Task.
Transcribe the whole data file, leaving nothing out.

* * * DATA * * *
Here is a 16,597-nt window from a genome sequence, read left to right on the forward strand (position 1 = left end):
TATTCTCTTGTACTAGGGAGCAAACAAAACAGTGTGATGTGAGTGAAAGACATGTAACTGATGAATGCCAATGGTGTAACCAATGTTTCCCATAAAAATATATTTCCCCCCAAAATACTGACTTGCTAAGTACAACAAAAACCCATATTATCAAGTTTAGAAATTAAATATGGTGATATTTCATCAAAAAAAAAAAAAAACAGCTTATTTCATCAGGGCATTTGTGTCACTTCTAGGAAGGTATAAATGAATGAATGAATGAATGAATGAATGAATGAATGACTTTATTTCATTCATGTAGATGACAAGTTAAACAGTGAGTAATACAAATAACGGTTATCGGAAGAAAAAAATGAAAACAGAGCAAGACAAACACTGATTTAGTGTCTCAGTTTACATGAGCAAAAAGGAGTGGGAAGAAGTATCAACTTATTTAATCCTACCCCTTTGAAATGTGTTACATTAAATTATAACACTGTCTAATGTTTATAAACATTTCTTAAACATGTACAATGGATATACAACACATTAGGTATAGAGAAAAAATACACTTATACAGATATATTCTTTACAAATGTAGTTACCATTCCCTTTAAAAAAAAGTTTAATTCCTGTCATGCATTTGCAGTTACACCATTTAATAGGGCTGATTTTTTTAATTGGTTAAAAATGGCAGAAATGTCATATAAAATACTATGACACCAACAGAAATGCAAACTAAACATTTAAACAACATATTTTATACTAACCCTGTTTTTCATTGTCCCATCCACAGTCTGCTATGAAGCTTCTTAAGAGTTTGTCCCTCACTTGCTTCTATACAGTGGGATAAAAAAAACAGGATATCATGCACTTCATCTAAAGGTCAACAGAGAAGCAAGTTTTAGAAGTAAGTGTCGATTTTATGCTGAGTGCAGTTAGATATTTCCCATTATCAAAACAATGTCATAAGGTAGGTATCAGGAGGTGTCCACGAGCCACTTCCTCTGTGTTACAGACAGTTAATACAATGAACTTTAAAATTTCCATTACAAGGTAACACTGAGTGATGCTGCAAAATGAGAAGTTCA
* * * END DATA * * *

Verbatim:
Here is a 16,597-nt window from a genome sequence, read left to right on the forward strand (position 1 = left end):
TATTCTCTTGTACTAGGGAGCAAACAAAACAGTGTGATGTGAGTGAAAGACATGTAACTGATGAATGCCAATGGTGTAACCAATGTTTCCCATAAAAATATATTTCCCCCCAAAATACTGACTTGCTAAGTACAACAAAAACCCATATTATCAAGTTTAGAAATTAAATATGGTGATATTTCATCAAAAAAAAAAAAAAACAGCTTATTTCATCAGGGCATTTGTGTCACTTCTAGGAAGGTATAAATGAATGAATGAATGAATGAATGAATGAATGAATGACTTTATTTCATTCATGTAGATGACAAGTTAAACAGTGAGTAATACAAATAACGGTTATCGGAAGAAAAAAATGAAAACAGAGCAAGACAAACACTGATTTAGTGTCTCAGTTTACATGAGCAAAAAGGAGTGGGAAGAAGTATCAACTTATTTAATCCTACCCCTTTGAAATGTGTTACATTAAATTATAACACTGTCTAATGTTTATAAACATTTCTTAAACATGTACAATGGATATACAACACATTAGGTATAGAGAAAAAATACACTTATACAGATATATTCTTTACAAATGTAGTTACCATTCCCTTTAAAAAAAAGTTTAATTCCTGTCATGCATTTGCAGTTACACCATTTAATAGGGCTGATTTTTTTAATTGGTTAAAAATGGCAGAAATGTCATATAAAATACTATGACACCAACAGAAATGCAAACTAAACATTTAAACAACATATTTTATACTAACCCTGTTTTTCATTGTCCCATCCACAGTCTGCTATGAAGCTTCTTAAGAGTTTGTCCCTCACTTGCTTCTATACAGTGGGATAAAAAAAACAGGATATCATGCACTTCATCTAAAGGTCAACAGAGAAGCAAGTTTTAGAAGTAAGTGTCGATTTTATGCTGAGTGCAGTTAGATATTTCCCATTATCAAAACAATGTCATAAGGTAGGTATCAGGAGGTGTCCACGAGCCACTTCCTCTGTGTTACAGACAGTTAATACAATGAACTTTAAAATTTCCATTACAAGGTAACACTGAGTGATGCTGCAAAATGAGAAGTTCA